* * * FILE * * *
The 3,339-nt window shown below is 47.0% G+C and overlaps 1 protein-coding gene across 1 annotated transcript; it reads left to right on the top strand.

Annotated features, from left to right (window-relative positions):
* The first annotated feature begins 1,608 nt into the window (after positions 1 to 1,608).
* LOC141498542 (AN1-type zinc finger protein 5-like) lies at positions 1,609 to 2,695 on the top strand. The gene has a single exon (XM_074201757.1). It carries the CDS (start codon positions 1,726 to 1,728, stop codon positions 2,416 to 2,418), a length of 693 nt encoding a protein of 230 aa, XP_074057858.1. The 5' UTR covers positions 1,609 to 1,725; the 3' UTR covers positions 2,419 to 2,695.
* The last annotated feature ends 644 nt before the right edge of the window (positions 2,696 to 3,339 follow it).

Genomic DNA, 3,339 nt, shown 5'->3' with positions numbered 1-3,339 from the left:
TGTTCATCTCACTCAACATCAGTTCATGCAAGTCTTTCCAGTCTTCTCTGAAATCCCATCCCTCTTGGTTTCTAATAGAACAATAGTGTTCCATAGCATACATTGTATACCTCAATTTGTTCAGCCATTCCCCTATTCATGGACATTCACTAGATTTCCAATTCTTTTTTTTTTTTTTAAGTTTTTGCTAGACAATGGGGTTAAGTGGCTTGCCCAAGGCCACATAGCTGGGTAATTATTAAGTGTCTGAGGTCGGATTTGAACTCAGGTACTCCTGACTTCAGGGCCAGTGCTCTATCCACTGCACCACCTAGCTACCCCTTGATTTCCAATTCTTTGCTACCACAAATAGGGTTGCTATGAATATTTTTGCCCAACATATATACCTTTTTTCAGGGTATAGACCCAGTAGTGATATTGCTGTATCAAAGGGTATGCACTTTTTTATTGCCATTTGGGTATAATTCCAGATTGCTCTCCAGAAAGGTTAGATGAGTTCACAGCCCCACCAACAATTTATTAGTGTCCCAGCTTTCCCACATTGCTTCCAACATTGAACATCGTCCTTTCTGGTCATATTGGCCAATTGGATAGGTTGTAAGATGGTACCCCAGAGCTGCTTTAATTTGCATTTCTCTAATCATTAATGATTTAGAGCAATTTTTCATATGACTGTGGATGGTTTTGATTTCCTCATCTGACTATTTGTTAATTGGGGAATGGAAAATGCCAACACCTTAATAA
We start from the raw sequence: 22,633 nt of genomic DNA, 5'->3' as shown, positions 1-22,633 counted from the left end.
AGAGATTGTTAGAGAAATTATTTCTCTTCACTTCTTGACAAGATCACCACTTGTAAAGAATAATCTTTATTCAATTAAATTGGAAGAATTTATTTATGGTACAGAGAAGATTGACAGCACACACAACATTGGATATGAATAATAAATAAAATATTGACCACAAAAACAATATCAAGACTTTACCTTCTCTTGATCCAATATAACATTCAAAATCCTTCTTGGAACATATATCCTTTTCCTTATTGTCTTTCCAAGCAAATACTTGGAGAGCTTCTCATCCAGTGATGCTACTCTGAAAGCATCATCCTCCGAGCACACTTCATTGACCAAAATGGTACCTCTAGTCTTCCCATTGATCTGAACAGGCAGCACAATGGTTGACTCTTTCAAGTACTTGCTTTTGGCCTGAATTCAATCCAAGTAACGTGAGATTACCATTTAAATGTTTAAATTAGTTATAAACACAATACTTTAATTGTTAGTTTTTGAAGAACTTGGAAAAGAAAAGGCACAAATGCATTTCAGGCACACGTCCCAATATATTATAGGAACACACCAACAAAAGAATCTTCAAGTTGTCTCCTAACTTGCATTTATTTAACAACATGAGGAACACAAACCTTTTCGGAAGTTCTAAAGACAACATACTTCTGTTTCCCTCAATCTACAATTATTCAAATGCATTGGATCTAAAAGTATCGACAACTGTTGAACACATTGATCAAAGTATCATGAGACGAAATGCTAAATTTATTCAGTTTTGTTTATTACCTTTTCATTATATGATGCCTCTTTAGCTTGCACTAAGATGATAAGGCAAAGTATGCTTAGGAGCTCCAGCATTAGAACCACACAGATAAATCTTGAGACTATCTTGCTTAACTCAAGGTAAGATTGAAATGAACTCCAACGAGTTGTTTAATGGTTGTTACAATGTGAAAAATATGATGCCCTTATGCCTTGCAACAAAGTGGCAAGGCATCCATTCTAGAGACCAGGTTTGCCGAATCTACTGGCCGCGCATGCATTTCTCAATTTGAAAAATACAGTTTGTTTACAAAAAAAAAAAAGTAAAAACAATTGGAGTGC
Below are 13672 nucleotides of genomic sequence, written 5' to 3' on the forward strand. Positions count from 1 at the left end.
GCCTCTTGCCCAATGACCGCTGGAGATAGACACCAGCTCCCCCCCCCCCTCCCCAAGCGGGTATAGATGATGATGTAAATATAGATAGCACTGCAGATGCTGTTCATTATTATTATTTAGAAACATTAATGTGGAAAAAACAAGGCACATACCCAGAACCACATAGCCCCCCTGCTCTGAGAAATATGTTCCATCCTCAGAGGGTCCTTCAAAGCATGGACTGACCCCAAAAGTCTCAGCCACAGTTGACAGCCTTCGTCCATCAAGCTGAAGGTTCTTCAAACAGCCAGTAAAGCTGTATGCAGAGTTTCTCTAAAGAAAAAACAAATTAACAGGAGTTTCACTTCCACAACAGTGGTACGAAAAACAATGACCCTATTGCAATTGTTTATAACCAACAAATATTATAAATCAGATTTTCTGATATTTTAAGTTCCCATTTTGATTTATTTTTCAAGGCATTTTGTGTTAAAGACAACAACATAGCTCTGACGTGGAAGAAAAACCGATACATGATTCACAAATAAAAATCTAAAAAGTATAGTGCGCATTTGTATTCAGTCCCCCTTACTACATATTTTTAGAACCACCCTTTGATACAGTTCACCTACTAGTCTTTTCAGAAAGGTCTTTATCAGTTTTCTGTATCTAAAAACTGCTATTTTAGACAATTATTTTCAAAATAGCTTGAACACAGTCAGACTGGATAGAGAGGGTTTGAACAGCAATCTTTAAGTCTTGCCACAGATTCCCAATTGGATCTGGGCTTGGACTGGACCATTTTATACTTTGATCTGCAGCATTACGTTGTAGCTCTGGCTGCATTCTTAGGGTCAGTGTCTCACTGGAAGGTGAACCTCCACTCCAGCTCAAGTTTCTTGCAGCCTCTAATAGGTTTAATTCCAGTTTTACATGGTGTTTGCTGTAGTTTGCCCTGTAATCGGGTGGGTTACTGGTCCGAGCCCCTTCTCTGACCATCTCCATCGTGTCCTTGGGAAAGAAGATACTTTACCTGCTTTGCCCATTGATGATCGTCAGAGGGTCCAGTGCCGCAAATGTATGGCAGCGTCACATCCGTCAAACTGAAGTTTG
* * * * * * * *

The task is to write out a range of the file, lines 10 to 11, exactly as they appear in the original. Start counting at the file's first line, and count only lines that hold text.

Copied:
Below are 13672 nucleotides of genomic sequence, written 5' to 3' on the forward strand. Positions count from 1 at the left end.
GCCTCTTGCCCAATGACCGCTGGAGATAGACACCAGCTCCCCCCCCCCCTCCCCAAGCGGGTATAGATGATGATGTAAATATAGATAGCACTGCAGATGCTGTTCATTATTATTATTTAGAAACATTAATGTGGAAAAAACAAGGCACATACCCAGAACCACATAGCCCCCCTGCTCTGAGAAATATGTTCCATCCTCAGAGGGTCCTTCAAAGCATGGACTGACCCCAAAAGTCTCAGCCACAGTTGACAGCCTTCGTCCATCAAGCTGAAGGTTCTTCAAACAGCCAGTAAAGCTGTATGCAGAGTTTCTCTAAAGAAAAAACAAATTAACAGGAGTTTCACTTCCACAACAGTGGTACGAAAAACAATGACCCTATTGCAATTGTTTATAACCAACAAATATTATAAATCAGATTTTCTGATATTTTAAGTTCCCATTTTGATTTATTTTTCAAGGCATTTTGTGTTAAAGACAACAACATAGCTCTGACGTGGAAGAAAAACCGATACATGATTCACAAATAAAAATCTAAAAAGTATAGTGCGCATTTGTATTCAGTCCCCCTTACTACATATTTTTAGAACCACCCTTTGATACAGTTCACCTACTAGTCTTTTCAGAAAGGTCTTTATCAGTTTTCTGTATCTAAAAACTGCTATTTTAGACAATTATTTTCAAAATAGCTTGAACACAGTCAGACTGGATAGAGAGGGTTTGAACAGCAATCTTTAAGTCTTGCCACAGATTCCCAATTGGATCTGGGCTTGGACTGGACCATTTTATACTTTGATCTGCAGCATTACGTTGTAGCTCTGGCTGCATTCTTAGGGTCAGTGTCTCACTGGAAGGTGAACCTCCACTCCAGCTCAAGTTTCTTGCAGCCTCTAATAGGTTTAATTCCAGTTTTACATGGTGTTTGCTGTAGTTTGCCCTGTAATCGGGTGGGTTACTGGTCCGAGCCCCTTCTCTGACCATCTCCATCGTGTCCTTGGGAAAGAAGATACTTTACCTGCTTTGCCCATTGATGATCGTCAGAGGGTCCAGTGCCGCAAATGTATGGCAGCGTCACATCCGTCAAACTGAAGTTTG